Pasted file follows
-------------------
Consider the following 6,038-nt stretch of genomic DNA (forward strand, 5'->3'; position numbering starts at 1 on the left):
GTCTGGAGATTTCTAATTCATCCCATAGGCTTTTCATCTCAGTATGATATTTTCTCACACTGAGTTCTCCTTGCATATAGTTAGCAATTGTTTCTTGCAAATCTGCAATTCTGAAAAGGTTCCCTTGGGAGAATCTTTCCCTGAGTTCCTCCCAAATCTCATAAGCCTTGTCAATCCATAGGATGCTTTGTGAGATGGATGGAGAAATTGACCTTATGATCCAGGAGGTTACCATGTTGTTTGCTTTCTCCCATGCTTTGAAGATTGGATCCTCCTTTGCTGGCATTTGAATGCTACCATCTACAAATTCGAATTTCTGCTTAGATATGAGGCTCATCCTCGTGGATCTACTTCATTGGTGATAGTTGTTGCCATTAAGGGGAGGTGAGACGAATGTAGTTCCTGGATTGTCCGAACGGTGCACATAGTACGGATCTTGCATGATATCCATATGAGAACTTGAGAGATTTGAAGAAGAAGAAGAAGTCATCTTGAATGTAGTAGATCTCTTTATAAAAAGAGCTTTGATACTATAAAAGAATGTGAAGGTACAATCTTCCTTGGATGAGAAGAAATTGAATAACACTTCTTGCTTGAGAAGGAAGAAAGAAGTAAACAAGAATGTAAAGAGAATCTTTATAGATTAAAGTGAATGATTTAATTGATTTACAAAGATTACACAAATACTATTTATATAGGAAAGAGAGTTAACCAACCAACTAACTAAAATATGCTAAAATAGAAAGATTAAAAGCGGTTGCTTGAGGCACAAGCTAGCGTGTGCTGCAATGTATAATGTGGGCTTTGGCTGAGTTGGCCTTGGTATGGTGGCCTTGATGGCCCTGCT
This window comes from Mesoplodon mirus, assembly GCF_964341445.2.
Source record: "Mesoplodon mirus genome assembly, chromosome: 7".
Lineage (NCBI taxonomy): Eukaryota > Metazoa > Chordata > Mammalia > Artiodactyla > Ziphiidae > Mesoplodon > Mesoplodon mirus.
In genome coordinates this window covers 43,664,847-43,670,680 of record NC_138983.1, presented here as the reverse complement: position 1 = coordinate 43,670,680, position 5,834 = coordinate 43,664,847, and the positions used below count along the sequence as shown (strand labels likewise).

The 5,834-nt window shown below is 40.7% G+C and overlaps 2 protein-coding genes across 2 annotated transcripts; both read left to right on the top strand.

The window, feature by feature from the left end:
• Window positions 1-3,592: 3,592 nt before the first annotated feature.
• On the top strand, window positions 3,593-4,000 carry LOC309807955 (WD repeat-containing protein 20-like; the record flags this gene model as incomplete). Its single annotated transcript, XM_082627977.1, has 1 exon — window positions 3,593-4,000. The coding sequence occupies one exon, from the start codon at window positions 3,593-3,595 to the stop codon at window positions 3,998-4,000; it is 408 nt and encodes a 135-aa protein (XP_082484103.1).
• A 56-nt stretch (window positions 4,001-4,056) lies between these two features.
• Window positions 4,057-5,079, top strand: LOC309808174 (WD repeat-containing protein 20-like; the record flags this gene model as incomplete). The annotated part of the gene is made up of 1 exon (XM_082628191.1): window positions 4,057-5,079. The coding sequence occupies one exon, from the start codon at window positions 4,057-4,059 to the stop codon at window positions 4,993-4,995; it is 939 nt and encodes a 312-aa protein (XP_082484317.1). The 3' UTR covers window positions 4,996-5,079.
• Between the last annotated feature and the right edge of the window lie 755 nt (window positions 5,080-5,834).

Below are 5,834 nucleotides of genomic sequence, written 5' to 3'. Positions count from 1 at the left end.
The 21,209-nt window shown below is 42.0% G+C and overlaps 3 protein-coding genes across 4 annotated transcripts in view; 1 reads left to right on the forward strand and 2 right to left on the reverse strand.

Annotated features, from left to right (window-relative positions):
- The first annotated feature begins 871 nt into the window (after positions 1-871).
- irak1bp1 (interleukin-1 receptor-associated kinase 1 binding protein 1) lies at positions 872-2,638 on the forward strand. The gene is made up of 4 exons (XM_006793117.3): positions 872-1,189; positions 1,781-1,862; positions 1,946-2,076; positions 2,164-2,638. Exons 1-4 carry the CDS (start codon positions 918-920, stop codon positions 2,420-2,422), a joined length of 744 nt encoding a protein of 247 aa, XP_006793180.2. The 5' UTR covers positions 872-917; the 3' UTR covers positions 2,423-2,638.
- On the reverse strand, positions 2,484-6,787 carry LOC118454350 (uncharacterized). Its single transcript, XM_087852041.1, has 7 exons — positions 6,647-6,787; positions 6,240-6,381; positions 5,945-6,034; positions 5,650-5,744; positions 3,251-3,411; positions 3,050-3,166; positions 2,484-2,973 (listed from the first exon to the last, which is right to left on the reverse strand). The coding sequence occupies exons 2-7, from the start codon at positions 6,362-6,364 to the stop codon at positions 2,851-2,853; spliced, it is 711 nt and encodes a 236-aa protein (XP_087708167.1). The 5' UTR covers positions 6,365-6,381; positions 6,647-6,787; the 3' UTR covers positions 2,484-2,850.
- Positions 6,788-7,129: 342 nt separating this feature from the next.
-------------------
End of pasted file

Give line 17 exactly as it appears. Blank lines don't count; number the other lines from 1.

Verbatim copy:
- The first annotated feature begins 871 nt into the window (after positions 1-871).